Stocking success

Your guide to stuffing a stocking and showing up Santa


Stockings are one of the better things about the holidays. Stuffing them requires imagination and knowledge of the receiver beyond a specific list of desired presents, and you have a small space to prove you have it. If you’re stumped, here are a few ideas for what to stuff in those stockings so you can prove that Santa’s elves aren’t the only ones capable of putting one together.

Sweet stuff

Candy is a tasty way to fill some space in a stocking, and Rocky Mountain Chocolate Factory on the Pearl Street Mall has a convenient selection of pre-packaged, bulk sweets.

“The bulk candy is buy three, get one free,” says Tess Gardner, a longtime worker at the shop. “The packages are great stocking stuffers because they are small, half-pound pre-wrapped bags.”

The stocking stuffer section includes chocolate Santas and presents, “Reindeer Corn,” “Jingle Bell Jells” and Hanukkah-themed chocolates shaped like menorahs and dreidels. They even have dog-safe, chocolate-covered bones if you are planning to let Fido join in on the festivities.

Kid stuff

Toys are generally a safe stocking stuffer for kids and won’t cost much. Go classic with a yo-yo or a small puzzle; get smart with a set of flashcards or a word game like SLAM, which requires rapid-fire spelling of four-letter words; or go for a novelty with bizarre Band-Aids. These gifts can range from 40 cents to $10.

Stuffed animals are also good for kids, especially the younger ones. Jackalope and Company has Colorado themed animals like mountain goats, moose, elk, cougars, buffaloes and, of course, jackalopes. These range from $6.99 to $12.

“For CU supporters, we also have a stuffed football that unzips and reveals a CU bear inside,” says Hilary Barr, manager of Jackalope and Company. “They are more than adorable and great for kids.”

Feminine flair

It is easier to find stocking stuffers for the ladies than you might think. Fuzzy socks or a scarf are simple, female-friendly items that can be found at craft fairs and an array of local shops. Cosmetics are another option, but stick to lip or eye makeup, because skin shades vary and are difficult to match.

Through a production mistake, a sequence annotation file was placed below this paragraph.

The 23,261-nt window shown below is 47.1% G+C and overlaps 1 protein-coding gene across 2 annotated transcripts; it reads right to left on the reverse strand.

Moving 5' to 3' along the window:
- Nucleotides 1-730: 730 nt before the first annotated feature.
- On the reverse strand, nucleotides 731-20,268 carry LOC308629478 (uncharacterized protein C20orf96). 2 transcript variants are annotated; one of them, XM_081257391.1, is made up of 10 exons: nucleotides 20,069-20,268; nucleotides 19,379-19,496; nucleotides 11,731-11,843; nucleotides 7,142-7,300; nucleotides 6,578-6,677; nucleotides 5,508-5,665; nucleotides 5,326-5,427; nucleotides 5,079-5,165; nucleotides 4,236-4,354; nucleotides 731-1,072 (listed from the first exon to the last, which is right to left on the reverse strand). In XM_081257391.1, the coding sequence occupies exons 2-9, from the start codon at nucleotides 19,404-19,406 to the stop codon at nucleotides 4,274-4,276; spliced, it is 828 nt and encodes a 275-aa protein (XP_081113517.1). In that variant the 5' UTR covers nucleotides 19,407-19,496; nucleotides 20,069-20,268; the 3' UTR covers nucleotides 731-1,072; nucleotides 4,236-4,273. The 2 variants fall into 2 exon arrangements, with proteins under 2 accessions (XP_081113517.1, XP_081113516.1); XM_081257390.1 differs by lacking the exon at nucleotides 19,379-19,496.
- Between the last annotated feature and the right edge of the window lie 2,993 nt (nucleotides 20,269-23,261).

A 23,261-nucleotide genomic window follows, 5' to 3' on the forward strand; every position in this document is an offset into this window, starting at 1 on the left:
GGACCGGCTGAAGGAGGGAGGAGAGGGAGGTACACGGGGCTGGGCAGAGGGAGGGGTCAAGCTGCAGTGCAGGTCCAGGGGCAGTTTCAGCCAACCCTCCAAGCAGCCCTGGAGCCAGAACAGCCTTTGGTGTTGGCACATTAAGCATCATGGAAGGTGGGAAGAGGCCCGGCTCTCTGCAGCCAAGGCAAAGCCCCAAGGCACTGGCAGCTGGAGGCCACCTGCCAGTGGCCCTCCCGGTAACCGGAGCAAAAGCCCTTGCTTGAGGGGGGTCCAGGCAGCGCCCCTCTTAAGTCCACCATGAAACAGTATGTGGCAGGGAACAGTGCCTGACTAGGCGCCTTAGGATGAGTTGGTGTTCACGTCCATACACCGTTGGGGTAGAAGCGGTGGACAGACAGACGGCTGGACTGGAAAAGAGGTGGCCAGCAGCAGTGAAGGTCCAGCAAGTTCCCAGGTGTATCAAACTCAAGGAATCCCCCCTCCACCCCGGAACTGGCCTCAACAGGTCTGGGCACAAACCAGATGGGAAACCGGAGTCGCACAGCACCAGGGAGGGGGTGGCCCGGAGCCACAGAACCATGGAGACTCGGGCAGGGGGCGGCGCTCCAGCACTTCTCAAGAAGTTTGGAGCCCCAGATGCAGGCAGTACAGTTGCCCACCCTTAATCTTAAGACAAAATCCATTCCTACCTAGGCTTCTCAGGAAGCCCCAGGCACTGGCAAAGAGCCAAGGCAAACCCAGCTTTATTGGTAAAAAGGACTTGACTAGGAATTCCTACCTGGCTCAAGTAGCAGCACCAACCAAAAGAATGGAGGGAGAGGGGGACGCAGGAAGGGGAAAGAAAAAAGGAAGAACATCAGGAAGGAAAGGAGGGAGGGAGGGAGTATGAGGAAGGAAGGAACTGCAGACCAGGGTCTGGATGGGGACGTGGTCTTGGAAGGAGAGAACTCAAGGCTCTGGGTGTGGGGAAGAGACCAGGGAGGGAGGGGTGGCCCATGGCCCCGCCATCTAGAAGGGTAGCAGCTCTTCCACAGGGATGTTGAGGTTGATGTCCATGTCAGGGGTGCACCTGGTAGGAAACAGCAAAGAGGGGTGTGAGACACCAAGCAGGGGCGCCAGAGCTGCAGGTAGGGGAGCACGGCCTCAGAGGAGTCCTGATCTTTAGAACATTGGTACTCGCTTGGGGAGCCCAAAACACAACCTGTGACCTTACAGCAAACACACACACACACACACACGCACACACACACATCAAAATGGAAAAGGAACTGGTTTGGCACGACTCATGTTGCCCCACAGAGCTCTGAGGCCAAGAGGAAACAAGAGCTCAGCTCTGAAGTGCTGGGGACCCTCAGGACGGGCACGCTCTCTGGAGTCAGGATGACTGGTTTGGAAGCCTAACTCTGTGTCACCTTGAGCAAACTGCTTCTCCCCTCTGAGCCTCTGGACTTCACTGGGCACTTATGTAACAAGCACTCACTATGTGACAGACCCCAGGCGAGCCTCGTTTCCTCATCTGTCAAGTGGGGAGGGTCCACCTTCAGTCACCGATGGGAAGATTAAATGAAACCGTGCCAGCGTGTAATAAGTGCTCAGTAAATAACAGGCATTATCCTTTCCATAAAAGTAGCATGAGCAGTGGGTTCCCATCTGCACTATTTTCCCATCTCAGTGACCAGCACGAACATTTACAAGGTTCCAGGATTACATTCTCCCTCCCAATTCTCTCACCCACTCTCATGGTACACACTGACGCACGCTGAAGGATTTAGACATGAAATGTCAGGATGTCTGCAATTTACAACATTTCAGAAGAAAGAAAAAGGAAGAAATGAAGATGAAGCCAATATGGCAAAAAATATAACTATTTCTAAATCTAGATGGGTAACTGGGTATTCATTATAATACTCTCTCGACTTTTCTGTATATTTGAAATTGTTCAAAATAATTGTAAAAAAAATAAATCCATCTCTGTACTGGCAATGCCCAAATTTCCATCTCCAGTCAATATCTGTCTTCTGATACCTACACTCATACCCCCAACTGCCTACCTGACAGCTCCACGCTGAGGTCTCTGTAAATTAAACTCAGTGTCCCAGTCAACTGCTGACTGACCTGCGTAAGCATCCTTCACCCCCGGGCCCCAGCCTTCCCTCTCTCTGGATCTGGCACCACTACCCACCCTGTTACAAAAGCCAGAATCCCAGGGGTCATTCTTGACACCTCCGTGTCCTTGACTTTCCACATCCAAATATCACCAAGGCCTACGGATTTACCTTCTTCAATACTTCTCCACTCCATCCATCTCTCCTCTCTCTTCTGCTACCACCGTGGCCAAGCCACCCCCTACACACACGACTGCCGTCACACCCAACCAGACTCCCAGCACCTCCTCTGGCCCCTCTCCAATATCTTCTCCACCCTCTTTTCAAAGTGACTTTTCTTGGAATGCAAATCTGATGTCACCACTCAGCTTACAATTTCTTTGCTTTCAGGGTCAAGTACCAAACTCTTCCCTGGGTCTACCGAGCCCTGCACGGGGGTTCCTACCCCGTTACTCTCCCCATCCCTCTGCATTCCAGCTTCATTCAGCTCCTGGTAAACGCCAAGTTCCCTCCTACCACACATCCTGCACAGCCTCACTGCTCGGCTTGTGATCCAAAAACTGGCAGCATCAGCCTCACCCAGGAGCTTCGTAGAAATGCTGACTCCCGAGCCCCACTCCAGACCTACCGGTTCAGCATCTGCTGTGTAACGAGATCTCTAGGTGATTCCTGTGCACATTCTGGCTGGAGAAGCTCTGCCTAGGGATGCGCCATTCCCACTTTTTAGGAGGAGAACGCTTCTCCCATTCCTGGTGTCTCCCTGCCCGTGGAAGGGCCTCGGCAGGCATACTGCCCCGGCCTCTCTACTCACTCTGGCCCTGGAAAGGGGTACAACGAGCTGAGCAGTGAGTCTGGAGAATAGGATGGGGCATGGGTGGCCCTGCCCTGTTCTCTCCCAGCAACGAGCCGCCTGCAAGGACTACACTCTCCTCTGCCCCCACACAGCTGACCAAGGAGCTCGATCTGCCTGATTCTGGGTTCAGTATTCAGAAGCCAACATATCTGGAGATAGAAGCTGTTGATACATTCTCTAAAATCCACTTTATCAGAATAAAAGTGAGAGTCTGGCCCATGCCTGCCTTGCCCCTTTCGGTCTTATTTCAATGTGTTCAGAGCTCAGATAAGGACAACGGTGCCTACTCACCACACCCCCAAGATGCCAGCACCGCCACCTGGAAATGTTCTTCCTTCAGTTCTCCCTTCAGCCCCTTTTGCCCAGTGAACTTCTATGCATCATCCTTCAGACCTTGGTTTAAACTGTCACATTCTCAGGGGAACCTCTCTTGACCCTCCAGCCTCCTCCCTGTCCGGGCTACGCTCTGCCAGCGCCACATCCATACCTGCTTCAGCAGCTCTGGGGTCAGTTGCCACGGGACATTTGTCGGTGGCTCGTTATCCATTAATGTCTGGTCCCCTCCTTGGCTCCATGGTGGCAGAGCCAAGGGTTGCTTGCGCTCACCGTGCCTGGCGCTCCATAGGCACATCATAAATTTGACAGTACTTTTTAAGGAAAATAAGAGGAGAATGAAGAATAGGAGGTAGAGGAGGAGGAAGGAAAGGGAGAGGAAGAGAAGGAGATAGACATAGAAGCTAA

Lush, a handmade soap and cosmetic store on the Pearl Street Mall, has an overwhelming offering of bath and shower products that would make fun stocking stuffers for the girls.

Check out the bath bombs and bubble bars. These small, solid forms of bath salts and bubble liquids come in a wide variety of scents and colors. All the products are handmade, and some include features like sparkles, essential oils, or are made in cute shapes like the Gingerbread House or the Magic Wand — a favorite of Julie Berne, an employee at Lush. Prices range from $4.95 to $10.95.

If you are buying for multiple stockings, Berne suggests looking at the bath collections that come in decorative tins.

“With the sets, you can get a great variety of products for a little less money and pick which products go to which person,” Berne says. “Plus the tins they come in are pretty cool.”

Adult stuff

Stockings for adults don’t necessarily need to include only practical items — gag gifts and toys can also be included.

Buckyballs, which are a set of small, powerful magnets that can be formed into stress balls, animals and shapes of any kind, have been popular this year, says Jason Lloyd, an employee at Into the Wind.

“These are popular because they come in a small package and they are the ‘everything toys,’” he says.

“The limit with Buckyballs really is your imagination.”

And an imagination-stimulating toy is just the thing for your cubicle-bound gift recipient.

Buckyballs range from $29.95 to $34.95, depending on the style you select.

For guys and gals with a sense of humor, try an adult-rated gag gift. Jackalope and Company has an array of clever — and sometimes slightly naughty — pajamas, boxers, aprons and oven mitts, all easily stuffed into a stocking and priced around $20.

“My personal favorites are the ‘making a moose in the kitchen’ mitts and aprons, or the funny holiday boxers,” says Barr. “There are boxers that say ‘nice bells’ with Christmas ornaments, and a pair with a buffalo covering up its crotch that says ‘In the buff.’ They’re great.”